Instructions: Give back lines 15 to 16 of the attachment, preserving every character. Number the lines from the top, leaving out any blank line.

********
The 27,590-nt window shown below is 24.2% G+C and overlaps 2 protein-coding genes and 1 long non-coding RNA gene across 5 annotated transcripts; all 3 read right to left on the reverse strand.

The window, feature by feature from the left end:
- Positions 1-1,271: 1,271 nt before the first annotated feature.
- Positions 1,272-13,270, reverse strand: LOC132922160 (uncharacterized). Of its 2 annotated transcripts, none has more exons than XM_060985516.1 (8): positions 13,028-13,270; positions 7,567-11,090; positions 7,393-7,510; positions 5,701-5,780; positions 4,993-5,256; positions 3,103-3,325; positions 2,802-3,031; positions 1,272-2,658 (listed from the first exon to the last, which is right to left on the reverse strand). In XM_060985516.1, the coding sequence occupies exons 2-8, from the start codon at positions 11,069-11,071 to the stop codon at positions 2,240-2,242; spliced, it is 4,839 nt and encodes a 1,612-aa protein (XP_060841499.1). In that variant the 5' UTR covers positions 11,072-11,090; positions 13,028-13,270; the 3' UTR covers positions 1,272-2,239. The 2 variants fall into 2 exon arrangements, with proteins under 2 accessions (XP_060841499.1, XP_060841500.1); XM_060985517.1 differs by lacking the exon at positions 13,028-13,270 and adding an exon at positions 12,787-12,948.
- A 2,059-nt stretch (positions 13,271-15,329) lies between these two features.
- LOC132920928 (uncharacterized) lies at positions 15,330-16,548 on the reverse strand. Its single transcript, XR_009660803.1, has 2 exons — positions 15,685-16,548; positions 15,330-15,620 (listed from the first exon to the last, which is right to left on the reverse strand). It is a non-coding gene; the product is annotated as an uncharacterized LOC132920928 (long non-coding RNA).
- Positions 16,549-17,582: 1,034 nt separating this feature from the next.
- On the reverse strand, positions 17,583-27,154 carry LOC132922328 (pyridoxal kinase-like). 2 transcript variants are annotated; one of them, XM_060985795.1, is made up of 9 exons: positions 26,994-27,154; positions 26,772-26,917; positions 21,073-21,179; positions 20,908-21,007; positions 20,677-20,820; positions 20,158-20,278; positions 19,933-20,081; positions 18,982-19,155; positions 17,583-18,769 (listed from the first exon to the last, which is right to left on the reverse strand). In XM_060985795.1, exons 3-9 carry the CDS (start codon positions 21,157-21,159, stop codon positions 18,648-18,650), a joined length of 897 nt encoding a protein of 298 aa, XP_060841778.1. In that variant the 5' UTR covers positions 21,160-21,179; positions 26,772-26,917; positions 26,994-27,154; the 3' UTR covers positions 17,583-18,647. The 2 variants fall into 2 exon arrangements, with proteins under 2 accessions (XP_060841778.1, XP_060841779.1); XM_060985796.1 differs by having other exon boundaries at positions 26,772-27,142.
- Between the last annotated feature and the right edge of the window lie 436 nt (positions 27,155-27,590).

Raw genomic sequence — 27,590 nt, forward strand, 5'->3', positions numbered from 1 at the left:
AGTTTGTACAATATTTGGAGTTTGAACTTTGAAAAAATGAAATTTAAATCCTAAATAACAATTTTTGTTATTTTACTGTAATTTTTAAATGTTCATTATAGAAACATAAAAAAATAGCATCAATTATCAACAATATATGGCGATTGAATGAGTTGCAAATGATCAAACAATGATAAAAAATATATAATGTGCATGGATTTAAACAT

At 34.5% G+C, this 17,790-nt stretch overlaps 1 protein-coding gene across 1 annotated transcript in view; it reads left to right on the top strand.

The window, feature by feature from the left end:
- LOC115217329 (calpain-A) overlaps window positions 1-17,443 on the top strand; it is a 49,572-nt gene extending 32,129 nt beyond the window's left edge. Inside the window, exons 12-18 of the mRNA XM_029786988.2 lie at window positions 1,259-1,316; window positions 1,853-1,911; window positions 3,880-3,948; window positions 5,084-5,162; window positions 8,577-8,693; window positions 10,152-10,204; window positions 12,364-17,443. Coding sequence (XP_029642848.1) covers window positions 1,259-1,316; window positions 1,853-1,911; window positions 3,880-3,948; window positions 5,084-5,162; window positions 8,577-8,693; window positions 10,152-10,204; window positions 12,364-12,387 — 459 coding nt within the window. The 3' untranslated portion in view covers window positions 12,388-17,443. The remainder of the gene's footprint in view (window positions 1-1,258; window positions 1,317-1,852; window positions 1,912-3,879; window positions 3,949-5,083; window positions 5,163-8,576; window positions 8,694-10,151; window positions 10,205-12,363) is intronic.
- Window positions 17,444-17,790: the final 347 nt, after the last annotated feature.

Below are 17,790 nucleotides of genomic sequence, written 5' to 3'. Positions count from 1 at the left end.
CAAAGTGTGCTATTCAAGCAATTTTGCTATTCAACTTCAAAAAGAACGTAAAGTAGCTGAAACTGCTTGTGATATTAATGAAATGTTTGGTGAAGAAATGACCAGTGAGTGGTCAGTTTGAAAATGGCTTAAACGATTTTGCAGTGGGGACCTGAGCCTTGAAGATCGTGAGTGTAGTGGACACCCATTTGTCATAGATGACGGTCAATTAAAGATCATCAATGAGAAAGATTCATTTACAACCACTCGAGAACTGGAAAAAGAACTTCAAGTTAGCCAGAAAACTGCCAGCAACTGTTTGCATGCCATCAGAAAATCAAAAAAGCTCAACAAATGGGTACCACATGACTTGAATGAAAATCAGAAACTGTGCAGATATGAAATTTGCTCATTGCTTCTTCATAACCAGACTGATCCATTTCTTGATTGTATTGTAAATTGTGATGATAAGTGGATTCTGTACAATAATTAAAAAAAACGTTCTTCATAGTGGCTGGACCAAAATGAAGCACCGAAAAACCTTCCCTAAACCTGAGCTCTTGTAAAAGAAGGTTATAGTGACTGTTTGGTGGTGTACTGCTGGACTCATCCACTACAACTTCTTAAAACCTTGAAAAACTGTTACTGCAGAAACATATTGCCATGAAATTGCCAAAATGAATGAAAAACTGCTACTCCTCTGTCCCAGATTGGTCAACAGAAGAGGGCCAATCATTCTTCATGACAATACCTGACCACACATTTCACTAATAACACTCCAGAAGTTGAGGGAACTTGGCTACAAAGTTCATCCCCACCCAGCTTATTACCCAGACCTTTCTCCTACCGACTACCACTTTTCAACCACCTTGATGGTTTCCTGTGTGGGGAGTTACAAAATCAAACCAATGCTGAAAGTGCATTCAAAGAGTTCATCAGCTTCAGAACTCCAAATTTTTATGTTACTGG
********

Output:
- Window positions 17,444-17,790: the final 347 nt, after the last annotated feature.

Below are 17,790 nucleotides of genomic sequence, written 5' to 3'. Positions count from 1 at the left end.